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March 3, 2021

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Financial risks in banking, insurance fields addressed

CHINA has made “decisive achievements” in preventing and addressing financial risks in its banking and insurance sectors, the country’s top banking and insurance regulator said yesterday.

To forestall the financial risks, the country has prioritized deleveraging its financial sectors, with the trend of “blind expansion” of financial assets fundamentally reversed, said Guo Shuqing, chairman of the China Banking and Insurance Regulatory Commission.

From 2017 to 2020, the banking systems’ assets grew at an average rate of 8.3 percent annually, while the insurance sector saw its total assets expand at 11.4 percent on average per year. The growth rates are roughly half of the levels from 2009 to 2016, the CBIRC data showed.

China has also made strides in dealing with its non-performing loans, with a total of 8.8 trillion yuan (US$1.36 trillion) of such loans handled in the past four years, Guo noted. The “shadow banking” businesses also shrank by 20 trillion yuan from the peak time, Guo added.

In terms of the property market, Guo said that the bubble of real estate financialization had been curbed, as indicators showed that the growth rate of loans in the real estate market last year was lower than that in other sectors for the first time in eight years.

The incremental risk over local governments’ hidden debt has been basically controlled, Guo said, adding that the country is making progress in defusing the risks in the field in an orderly manner.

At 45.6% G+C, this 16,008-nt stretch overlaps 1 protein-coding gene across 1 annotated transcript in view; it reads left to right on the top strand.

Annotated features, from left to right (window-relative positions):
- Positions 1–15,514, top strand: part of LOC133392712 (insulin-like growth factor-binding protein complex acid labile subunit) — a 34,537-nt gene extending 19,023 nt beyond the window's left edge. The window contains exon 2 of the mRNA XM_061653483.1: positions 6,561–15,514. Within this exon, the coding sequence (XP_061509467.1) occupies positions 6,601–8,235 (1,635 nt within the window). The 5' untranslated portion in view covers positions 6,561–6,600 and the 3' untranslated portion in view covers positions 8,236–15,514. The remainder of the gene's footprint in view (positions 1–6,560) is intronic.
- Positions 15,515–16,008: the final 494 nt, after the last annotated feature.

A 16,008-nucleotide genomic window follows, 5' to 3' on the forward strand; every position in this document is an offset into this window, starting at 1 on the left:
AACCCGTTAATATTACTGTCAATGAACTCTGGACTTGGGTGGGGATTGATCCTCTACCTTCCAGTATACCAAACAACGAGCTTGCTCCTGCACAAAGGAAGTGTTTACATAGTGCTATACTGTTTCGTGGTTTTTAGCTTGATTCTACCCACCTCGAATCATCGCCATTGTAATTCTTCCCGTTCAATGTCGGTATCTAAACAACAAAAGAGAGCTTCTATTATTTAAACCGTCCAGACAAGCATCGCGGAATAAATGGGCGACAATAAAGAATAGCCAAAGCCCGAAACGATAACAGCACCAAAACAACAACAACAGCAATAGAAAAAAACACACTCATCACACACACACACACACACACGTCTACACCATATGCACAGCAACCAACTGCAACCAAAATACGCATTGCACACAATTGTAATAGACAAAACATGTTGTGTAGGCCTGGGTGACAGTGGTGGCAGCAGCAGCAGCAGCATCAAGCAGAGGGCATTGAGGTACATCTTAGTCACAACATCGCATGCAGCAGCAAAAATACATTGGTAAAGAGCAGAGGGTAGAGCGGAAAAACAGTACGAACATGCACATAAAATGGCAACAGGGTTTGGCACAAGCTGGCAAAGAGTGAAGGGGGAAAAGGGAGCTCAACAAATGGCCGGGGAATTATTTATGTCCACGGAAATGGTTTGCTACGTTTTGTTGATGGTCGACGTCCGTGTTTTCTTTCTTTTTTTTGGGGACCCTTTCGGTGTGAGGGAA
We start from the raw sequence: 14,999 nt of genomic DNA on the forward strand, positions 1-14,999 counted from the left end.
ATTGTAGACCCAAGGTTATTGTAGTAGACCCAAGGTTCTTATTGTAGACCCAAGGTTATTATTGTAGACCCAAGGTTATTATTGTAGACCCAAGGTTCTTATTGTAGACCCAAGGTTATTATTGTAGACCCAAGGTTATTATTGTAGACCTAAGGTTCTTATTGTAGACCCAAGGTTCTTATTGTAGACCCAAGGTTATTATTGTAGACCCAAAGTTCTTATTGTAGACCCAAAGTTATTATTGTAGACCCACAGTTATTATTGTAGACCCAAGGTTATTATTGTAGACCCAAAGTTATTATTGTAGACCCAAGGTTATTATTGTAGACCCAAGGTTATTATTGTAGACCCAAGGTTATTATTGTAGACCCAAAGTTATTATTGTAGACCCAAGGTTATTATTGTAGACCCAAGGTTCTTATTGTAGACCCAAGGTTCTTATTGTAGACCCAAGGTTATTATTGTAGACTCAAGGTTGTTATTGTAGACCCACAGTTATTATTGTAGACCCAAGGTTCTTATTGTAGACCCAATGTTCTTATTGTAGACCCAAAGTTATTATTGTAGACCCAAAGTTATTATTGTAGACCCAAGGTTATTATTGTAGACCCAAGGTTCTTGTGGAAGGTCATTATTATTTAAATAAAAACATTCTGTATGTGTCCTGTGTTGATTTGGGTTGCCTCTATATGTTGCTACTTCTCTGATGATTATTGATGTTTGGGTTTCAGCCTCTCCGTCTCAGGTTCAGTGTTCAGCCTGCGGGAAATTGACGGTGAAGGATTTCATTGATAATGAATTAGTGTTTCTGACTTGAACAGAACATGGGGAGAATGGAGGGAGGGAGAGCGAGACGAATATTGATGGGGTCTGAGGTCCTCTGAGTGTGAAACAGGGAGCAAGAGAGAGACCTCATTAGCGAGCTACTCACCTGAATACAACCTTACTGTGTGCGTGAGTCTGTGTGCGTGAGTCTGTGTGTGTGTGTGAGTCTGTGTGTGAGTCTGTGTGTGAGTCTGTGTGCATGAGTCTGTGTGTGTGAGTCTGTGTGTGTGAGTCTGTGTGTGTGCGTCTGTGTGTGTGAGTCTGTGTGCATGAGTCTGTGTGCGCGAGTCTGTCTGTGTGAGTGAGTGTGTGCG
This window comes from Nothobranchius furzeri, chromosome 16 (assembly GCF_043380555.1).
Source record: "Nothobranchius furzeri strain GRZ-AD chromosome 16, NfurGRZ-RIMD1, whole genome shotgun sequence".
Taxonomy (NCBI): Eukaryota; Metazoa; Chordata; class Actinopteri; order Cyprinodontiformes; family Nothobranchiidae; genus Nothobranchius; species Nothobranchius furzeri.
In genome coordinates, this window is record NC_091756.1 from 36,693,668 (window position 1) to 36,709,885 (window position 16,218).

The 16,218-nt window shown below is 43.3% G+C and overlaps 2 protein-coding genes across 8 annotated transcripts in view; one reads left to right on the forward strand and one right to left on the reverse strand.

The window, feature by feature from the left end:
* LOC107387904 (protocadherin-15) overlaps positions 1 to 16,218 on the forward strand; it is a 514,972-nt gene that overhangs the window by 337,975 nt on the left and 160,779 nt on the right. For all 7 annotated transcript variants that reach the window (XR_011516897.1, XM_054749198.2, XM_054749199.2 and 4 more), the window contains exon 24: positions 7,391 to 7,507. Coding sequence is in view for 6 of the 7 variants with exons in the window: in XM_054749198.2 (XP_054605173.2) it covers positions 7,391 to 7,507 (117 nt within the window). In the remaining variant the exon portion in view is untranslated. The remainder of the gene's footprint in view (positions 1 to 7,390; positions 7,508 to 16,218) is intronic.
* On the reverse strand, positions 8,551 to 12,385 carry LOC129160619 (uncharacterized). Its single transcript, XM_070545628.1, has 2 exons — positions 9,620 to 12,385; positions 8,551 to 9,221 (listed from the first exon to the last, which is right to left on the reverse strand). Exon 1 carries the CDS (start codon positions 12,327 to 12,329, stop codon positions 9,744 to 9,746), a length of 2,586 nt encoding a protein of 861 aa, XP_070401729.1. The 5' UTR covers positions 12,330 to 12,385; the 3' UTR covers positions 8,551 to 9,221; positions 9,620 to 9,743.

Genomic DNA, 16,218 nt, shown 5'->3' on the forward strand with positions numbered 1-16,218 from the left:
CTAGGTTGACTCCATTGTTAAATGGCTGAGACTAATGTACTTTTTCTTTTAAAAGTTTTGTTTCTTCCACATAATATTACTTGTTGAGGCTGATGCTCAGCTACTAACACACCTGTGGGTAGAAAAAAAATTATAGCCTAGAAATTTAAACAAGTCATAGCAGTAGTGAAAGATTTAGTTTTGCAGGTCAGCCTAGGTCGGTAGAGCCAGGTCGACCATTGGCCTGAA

Global markets are starting to see side effects of fiscal and monetary policy steps in response to the COVID-19 pandemic, Guo said. “Financial markets are trading at high levels in Europe, the US and other developed countries, which runs counter to the real economy,” he said, adding China is studying ways to manage capital inflows to prevent turbulence in the domestic market.

Guo also pointed out that Internet platforms and other financial technology companies should obey the same rules and regulations that apply for traditional financial institutions.

Growth of Internet banks, such as MYbank under Ant Group, WeBank affiliated to Tencent, and XWBank in Sichuan are encouraged, but a unified supervision will be implemented on the new entrants and established players. Chinese financial regulators have rolled out a slew of measures since last year to tighten the oversight of online lending practices.


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